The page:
Digitizing the OR: The role of AI & AR/VR as disrupters in surgical care
Published Feb 05 2020 02:59 PM 2,887 Views

Written by: Fatima Paruk, MD, MPH 


Question 1:  How can AI potentially reduce clinician burnout and attrition amongst surgeons?  


Today, we face a worldwide shortage of surgeons: over 5 billion people lack access to surgical care, resulting in approximately 18 million deaths annually (https://www.who.int/surgery/en/ ).  Making matters worse, is despite the inadequate number of clinicians in the surgical workforce, surgeons are leaving traditional clinical practice due to burnout at an alarming rate.  According to a recent AMA survey, surgeons top the list for clinician burnout, with the top contributors being too many bureaucratic tasks such as charting, paperwork, and redundant tasks – resulting in potentially avoidable medical errors, lower patient satisfaction, decreased productivity and loss of morale and professional effort.   


The good news is that we can help to reverse the trend of clinician burnout by incorporating AI and robotics into surgical care with novel technique, that produce both superior outcomes and greater clinician job satisfaction.  The benefit from AI and robotics has the potential to increase efficiency, prevent error in the operating room, enhance operative equipment, optimize technique. In addition, AR/VR can be leveraged to enable superior training and real-time collaborative care when combined with telehealth platforms, facilitating optimal, personalized medicine intra-operatively.   


Question 2: How can AI improve efficiency for surgeons?  


AI can play a key role in mitigating case delays due to equipment.  With operating room time costs of up to $100 per minute, OR delays are costly and frustrating (https://www.ajmc.com/newsroom/what-are-the-implications-of-the-costs-of-operating-room-time).  Major contributors to case delays include slow operating room turnover, previous cases running behind schedule, unforeseen cancellations of cases, and instrument processing delays. Utilizing advanced AI scheduling which takes into account factors such as room or staff availability, patient consents, pre-op tests, and physician preferences combined with IoT or device management information, such as device battery life, and servicing schedules of necessary equipment can help mitigate case delays and optimize case throughput. There is also the potential for mitigating the risk of critical equipment shortages with 3-D printing of personalized implants or creating other specialty-printed instruments for specific cases.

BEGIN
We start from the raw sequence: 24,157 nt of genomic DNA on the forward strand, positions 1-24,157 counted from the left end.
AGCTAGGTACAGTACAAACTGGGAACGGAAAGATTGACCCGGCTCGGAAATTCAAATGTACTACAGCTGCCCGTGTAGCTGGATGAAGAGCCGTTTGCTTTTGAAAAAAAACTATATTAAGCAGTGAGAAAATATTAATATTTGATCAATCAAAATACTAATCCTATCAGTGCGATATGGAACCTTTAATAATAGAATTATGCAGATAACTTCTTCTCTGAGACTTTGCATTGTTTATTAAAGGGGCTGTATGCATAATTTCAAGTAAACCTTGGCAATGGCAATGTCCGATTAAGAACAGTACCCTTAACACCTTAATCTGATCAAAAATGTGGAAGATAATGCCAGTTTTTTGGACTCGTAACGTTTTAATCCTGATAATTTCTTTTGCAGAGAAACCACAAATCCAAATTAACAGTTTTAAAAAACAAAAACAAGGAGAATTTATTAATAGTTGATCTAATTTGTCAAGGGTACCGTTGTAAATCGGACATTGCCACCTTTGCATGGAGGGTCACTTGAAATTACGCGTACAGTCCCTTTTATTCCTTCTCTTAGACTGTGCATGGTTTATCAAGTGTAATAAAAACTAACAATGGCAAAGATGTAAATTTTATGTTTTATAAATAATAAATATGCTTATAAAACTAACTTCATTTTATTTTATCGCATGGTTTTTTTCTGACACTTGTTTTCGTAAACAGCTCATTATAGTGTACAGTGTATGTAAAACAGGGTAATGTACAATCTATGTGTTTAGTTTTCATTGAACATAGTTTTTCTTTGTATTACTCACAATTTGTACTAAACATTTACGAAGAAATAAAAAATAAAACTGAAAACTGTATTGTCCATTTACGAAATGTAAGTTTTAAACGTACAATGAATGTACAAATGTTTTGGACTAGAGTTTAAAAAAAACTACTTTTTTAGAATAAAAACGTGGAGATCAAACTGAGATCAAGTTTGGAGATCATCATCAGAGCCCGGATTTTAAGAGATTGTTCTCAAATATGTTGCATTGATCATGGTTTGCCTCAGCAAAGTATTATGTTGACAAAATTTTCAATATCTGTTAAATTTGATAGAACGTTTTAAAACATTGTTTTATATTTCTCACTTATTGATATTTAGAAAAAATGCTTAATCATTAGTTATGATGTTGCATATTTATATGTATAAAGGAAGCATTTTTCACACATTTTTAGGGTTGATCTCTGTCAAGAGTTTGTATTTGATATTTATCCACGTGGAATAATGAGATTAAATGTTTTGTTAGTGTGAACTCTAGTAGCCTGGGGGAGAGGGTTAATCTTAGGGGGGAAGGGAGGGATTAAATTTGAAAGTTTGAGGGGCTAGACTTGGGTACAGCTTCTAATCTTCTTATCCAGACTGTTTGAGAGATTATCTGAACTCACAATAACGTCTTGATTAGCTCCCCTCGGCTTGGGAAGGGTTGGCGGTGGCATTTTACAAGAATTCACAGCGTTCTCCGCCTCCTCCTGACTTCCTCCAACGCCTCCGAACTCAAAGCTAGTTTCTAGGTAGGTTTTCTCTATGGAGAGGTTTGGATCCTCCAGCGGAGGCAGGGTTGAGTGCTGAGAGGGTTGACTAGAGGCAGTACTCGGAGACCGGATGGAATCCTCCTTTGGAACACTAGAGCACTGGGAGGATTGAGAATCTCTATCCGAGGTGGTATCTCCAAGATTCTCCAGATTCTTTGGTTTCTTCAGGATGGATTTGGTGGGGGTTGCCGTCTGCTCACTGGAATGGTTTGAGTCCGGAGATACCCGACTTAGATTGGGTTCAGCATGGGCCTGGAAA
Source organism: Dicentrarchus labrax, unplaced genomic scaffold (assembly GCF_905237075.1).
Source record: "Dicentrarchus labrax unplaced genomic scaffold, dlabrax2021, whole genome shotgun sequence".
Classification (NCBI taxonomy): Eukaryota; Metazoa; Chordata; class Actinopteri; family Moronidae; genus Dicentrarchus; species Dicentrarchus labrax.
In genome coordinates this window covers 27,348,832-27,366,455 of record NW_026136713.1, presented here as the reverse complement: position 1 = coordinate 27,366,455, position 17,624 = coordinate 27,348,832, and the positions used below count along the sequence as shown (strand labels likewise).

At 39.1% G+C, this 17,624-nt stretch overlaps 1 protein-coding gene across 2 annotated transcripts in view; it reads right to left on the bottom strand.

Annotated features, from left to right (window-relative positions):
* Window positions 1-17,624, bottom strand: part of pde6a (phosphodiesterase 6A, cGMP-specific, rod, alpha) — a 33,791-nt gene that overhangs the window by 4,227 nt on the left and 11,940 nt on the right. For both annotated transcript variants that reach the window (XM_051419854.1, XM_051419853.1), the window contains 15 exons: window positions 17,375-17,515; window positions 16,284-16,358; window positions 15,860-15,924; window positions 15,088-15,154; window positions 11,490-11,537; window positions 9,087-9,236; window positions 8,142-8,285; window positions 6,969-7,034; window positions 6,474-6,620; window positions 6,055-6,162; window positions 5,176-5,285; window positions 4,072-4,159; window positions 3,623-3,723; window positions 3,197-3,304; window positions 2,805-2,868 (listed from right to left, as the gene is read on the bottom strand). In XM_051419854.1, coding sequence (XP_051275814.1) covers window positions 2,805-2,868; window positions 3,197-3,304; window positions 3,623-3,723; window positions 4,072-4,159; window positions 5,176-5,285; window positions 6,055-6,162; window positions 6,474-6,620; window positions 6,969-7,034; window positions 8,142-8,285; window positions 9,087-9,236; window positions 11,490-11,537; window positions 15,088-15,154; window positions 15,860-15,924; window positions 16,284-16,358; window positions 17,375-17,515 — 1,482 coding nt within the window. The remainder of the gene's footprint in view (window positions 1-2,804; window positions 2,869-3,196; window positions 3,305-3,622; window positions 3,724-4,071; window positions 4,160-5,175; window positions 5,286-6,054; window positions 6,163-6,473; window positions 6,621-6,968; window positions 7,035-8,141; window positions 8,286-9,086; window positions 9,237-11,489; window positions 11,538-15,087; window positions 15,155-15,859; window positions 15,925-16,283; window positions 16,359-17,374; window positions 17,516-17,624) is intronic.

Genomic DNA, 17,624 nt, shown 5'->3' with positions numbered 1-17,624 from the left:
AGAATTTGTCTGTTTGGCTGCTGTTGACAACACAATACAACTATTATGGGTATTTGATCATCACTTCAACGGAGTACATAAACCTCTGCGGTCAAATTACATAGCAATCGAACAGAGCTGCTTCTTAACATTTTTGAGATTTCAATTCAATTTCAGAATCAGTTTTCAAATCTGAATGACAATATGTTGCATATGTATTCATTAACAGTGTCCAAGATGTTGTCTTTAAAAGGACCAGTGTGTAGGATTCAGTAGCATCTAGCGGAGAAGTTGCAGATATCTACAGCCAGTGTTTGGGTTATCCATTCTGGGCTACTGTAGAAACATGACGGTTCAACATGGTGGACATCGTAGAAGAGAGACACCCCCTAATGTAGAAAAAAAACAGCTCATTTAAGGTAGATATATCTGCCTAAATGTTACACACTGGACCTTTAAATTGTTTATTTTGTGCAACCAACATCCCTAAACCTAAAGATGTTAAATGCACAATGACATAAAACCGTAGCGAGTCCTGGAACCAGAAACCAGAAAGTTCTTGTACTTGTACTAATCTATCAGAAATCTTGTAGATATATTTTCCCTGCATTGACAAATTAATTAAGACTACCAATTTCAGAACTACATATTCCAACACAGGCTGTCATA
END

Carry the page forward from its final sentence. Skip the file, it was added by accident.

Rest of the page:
Question 3: Where are some of the opportunities in the development of AR/VR for surgeons? 


AR/VR has the potential to enhance the surgical experience for surgeons and benefit patient outcomes.  Prior to performing new procedures, devices such as the HoloLens (AR) can be utilized for training purposes simulating realistic experiences for surgeons in-training as they learn to perform new procedures.  For experienced surgeons, AR/VR can be utilized to try products and procedures with multi-dimensional imaging as they consider adopting innovative tools.   


When combined with EHRs and telehealth platforms, AR/VR will facilitate improved cross-specialty collaboration and can change how intra-operative consultations are performed AR/VR can be utilized to provide technical assistance intra-operatively, enhancing safety and reducing error with real-time alerts or clinical decision support during cases.   


Surgical subspecialists or expert technical assistants are consulted intra-operatively in the event of unforeseen challenges.  Often these experts are outside of the immediate hospital setting.  With the HoloLens, specialist consultation can be enabled by transmitting multi-dimensional interactive images to wherever a remote consulting physician or technical expert may be, enabling the consulting expert to “see” what the primary surgeon is seeing in the OR.  This can reduce time spent in the operating room and decrease infection risks by eliminating unnecessary traffic within OR’s.  


Additional benefit could be gained if AR was integrated with EHR documentation systems, leveraging voice to text capabilities to automate documentation for inter-operative events or consultations, reducing administrative and documentation burden for clinicians while increasing efficiencies and revenue.  


This is just the tip of the iceberg of what AI can do for digital surgery, want to hear more or discuss further, feel free to reach out to me. 


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- Fatima Paruk, MD, MPH, US CMIO, US Health & Life Sciences 

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